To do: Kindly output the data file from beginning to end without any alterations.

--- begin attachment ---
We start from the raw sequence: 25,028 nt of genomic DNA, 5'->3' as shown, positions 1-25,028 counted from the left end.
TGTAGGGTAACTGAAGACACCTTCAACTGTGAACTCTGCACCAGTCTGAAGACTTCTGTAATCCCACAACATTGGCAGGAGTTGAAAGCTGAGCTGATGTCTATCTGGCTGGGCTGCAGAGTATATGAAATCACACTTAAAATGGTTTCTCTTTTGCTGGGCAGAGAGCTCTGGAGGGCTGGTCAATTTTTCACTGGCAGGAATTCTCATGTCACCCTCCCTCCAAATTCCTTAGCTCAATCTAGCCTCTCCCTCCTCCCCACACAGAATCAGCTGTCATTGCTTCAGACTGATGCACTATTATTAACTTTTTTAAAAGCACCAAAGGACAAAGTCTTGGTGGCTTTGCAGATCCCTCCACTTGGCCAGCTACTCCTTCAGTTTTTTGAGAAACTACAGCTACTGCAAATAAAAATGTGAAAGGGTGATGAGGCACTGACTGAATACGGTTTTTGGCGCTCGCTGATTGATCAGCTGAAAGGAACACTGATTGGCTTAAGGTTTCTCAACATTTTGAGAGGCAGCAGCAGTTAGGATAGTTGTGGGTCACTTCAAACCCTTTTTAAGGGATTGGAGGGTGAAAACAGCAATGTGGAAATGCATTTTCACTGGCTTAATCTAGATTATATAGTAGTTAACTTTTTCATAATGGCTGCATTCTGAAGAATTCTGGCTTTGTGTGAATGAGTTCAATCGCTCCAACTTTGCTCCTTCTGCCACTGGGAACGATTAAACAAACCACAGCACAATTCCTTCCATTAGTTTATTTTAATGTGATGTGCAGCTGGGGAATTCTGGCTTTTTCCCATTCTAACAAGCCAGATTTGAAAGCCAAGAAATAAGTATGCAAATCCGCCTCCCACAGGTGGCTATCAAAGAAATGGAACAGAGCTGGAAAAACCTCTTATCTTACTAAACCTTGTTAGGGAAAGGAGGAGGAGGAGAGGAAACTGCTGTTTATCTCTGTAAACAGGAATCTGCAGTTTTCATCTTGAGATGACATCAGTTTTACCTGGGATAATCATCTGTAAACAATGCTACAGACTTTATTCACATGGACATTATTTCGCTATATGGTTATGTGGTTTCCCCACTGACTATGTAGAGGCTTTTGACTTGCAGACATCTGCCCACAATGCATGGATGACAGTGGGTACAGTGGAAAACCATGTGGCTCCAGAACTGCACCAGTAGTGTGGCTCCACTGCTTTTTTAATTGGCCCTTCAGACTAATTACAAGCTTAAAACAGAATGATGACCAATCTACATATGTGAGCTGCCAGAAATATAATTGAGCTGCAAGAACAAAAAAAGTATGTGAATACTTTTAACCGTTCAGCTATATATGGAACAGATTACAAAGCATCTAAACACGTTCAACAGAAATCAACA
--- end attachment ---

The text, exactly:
We start from the raw sequence: 25,028 nt of genomic DNA, 5'->3' as shown, positions 1-25,028 counted from the left end.
TGTAGGGTAACTGAAGACACCTTCAACTGTGAACTCTGCACCAGTCTGAAGACTTCTGTAATCCCACAACATTGGCAGGAGTTGAAAGCTGAGCTGATGTCTATCTGGCTGGGCTGCAGAGTATATGAAATCACACTTAAAATGGTTTCTCTTTTGCTGGGCAGAGAGCTCTGGAGGGCTGGTCAATTTTTCACTGGCAGGAATTCTCATGTCACCCTCCCTCCAAATTCCTTAGCTCAATCTAGCCTCTCCCTCCTCCCCACACAGAATCAGCTGTCATTGCTTCAGACTGATGCACTATTATTAACTTTTTTAAAAGCACCAAAGGACAAAGTCTTGGTGGCTTTGCAGATCCCTCCACTTGGCCAGCTACTCCTTCAGTTTTTTGAGAAACTACAGCTACTGCAAATAAAAATGTGAAAGGGTGATGAGGCACTGACTGAATACGGTTTTTGGCGCTCGCTGATTGATCAGCTGAAAGGAACACTGATTGGCTTAAGGTTTCTCAACATTTTGAGAGGCAGCAGCAGTTAGGATAGTTGTGGGTCACTTCAAACCCTTTTTAAGGGATTGGAGGGTGAAAACAGCAATGTGGAAATGCATTTTCACTGGCTTAATCTAGATTATATAGTAGTTAACTTTTTCATAATGGCTGCATTCTGAAGAATTCTGGCTTTGTGTGAATGAGTTCAATCGCTCCAACTTTGCTCCTTCTGCCACTGGGAACGATTAAACAAACCACAGCACAATTCCTTCCATTAGTTTATTTTAATGTGATGTGCAGCTGGGGAATTCTGGCTTTTTCCCATTCTAACAAGCCAGATTTGAAAGCCAAGAAATAAGTATGCAAATCCGCCTCCCACAGGTGGCTATCAAAGAAATGGAACAGAGCTGGAAAAACCTCTTATCTTACTAAACCTTGTTAGGGAAAGGAGGAGGAGGAGAGGAAACTGCTGTTTATCTCTGTAAACAGGAATCTGCAGTTTTCATCTTGAGATGACATCAGTTTTACCTGGGATAATCATCTGTAAACAATGCTACAGACTTTATTCACATGGACATTATTTCGCTATATGGTTATGTGGTTTCCCCACTGACTATGTAGAGGCTTTTGACTTGCAGACATCTGCCCACAATGCATGGATGACAGTGGGTACAGTGGAAAACCATGTGGCTCCAGAACTGCACCAGTAGTGTGGCTCCACTGCTTTTTTAATTGGCCCTTCAGACTAATTACAAGCTTAAAACAGAATGATGACCAATCTACATATGTGAGCTGCCAGAAATATAATTGAGCTGCAAGAACAAAAAAAGTATGTGAATACTTTTAACCGTTCAGCTATATATGGAACAGATTACAAAGCATCTAAACACGTTCAACAGAAATCAACA